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Re: Bitcoins: The Future of Currency?
« Reply #34 on: April 12, 2013, 05:42:56 am »
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Yes, you are excited about this new thing. You might even be right about them being the future of currency. I can't say. However, exaggerating your claims and overstating things in the way you've been doing does NOT strengthen your case. It only makes you look like an unreasonable jerk.

No need for name calling, Vararam. Keep the discussion civil, please.
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Offline Yip

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Re: Bitcoins: The Future of Currency?
« Reply #35 on: April 12, 2013, 04:26:56 pm »
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Yes, you are excited about this new thing. You might even be right about them being the future of currency. I can't say. However, exaggerating your claims and overstating things in the way you've been doing does NOT strengthen your case. It only makes you look like an unreasonable jerk.

No need for name calling, Vararam. Keep the discussion civil, please.
There was no name calling.  I said "makes you look like" I did not say they that he is.


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Re: Bitcoins: The Future of Currency?
« Reply #36 on: April 12, 2013, 05:41:41 pm »
You couldn't have picked a worse example. A coin (of any fiat currency) has value entirely because of the banking industry.
In order to do the laundry I need to put some banking industries into the machine. Good thing I have several banking industries in my pocket. --- There is clearly a difference between the object and the establishment behind the object.

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A bitcoin simply does not exist as a singular object.
EXACTLY! And something that doesn't actually exist cannot have intrinsic value.

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Nope, as with telephones, you still only need two people. If a buyer wants to buy something with bitcoins, and a seller wants to sell something for bitcoins, they can put a price on it and make a trade.
Wrong. If there is only one buyer and one seller, the seller has no incentive to accept them because they are useless to him. Not to mention the fact that a telephone is a physical object and thus has some intrinsic value of it's own, perhaps as spare parts or as a conversation piece or such.

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Stainless steel is shiny and doesn't tarnish, so why not make jewellery out of stainless steel?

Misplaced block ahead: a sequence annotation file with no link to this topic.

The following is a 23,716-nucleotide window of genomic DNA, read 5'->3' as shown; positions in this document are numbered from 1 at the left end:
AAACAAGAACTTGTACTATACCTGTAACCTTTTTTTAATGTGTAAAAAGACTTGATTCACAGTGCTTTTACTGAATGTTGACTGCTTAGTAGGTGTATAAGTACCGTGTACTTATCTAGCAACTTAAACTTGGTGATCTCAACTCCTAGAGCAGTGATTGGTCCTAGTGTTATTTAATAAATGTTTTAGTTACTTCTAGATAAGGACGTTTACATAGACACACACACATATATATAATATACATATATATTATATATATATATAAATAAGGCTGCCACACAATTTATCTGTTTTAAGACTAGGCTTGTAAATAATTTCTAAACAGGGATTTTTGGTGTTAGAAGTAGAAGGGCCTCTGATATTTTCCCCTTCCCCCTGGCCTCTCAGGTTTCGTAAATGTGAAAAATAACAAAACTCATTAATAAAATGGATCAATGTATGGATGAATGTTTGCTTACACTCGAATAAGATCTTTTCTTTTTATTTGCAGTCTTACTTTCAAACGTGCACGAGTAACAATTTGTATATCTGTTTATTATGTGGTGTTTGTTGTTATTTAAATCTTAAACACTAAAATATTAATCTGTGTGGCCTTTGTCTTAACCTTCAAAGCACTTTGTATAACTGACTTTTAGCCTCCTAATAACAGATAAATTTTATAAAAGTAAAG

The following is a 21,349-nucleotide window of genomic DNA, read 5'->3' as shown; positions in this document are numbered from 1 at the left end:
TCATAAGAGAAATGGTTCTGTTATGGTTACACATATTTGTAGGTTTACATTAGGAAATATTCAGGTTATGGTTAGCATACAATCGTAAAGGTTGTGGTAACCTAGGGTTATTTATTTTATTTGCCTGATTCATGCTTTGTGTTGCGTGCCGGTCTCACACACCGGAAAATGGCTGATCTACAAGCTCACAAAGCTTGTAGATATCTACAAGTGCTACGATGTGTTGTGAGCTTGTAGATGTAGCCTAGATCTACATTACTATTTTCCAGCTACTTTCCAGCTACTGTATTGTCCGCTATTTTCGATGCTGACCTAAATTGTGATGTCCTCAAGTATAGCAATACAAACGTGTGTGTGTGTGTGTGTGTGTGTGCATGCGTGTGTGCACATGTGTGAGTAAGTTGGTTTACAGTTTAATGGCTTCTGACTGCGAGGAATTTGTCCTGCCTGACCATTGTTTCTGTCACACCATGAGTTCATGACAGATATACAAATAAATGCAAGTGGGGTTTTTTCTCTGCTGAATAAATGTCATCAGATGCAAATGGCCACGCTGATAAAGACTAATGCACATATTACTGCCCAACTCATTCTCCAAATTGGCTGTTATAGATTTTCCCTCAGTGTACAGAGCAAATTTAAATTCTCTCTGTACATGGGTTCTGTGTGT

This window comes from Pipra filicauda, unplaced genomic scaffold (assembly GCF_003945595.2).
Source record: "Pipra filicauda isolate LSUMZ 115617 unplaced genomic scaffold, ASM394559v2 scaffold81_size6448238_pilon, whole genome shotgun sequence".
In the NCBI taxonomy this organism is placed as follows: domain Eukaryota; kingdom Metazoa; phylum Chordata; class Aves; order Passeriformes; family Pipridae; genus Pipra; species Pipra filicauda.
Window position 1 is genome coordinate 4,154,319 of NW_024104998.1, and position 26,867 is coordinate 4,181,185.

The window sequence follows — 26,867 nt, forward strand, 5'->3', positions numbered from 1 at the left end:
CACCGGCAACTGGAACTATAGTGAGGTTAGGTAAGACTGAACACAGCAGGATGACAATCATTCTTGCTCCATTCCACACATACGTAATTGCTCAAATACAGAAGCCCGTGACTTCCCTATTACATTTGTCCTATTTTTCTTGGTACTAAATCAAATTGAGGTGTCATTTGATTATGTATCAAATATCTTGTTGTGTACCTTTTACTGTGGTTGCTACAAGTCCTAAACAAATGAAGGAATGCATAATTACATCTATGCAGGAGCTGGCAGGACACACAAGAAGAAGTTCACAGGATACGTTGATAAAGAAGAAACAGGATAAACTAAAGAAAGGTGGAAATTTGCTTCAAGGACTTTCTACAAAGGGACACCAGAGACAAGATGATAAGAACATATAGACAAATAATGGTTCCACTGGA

People DO make jewelery out of stainless steel.

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It is neither a policy nor a technical limitation. It's a network protocol rule.
Um... Having to work within network protocols is a technical limitation. Obviously the network protocols were not made with bitcoins in mind, so they are already doing stuff to allow them work within that space. There is no reason to think that they couldn't come up with ways around the problem that still fall within that space. Heck, I'm not an expert at networking by any means and I can think of ideas of how it could potentially be done. Someone that really knew networking could almost certainly find a way.  The point is, even if it's unlikely to be changed, saying that it simply cannot be changed is ridiculous. You state your position too strongly.


Offline Foxpup

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Re: Bitcoins: The Future of Currency?
« Reply #37 on: April 12, 2013, 07:01:41 pm »
You couldn't have picked a worse example. A coin (of any fiat currency) has value entirely because of the banking industry.
In order to do the laundry I need to put some banking industries into the machine. Good thing I have several banking industries in my pocket. --- There is clearly a difference between the object and the establishment behind the object.
Wait, where'd my context go?

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A bitcoin simply does not exist as a singular object.
EXACTLY! And something that doesn't actually exist cannot have intrinsic value.
Ah, there it is. If you're going to quote me out of context, you should at least remove all the context. As it is, I'm left wondering why you're responding to a qualified statement as though it were unqualified. I don't even disagree that things that don't exist can't have value, I just don't see how it applies to my out-of-context statement. (And it definitely doesn't apply if you take my statement in context, in which I explained exactly how bitcoins do exist and how they get value.)

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Nope, as with telephones, you still only need two people. If a buyer wants to buy something with bitcoins, and a seller wants to sell something for bitcoins, they can put a price on it and make a trade.
Wrong. If there is only one buyer and one seller, the seller has no incentive to accept them because they are useless to him. Not to mention the fact that a telephone is a physical object and thus has some intrinsic value of it's own, perhaps as spare parts or as a conversation piece or such.
Maybe the seller intends to give them back to the same person in exchange for something else at a later date? Or maybe he thinks bitcoins will be more widely accepted in the future, even if nobody else accepts them now? Or maybe he just wants them as a conversation piece.

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Stainless steel is shiny and doesn't tarnish, so why not make jewellery out of stainless steel?
People DO make jewelery out of stainless steel.
Okay. I should have specified that gold jewellery is a luxury good. But that doesn't change the fact that gold is more valuable than stainless steel because of its use as money.

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It is neither a policy nor a technical limitation. It's a network protocol rule.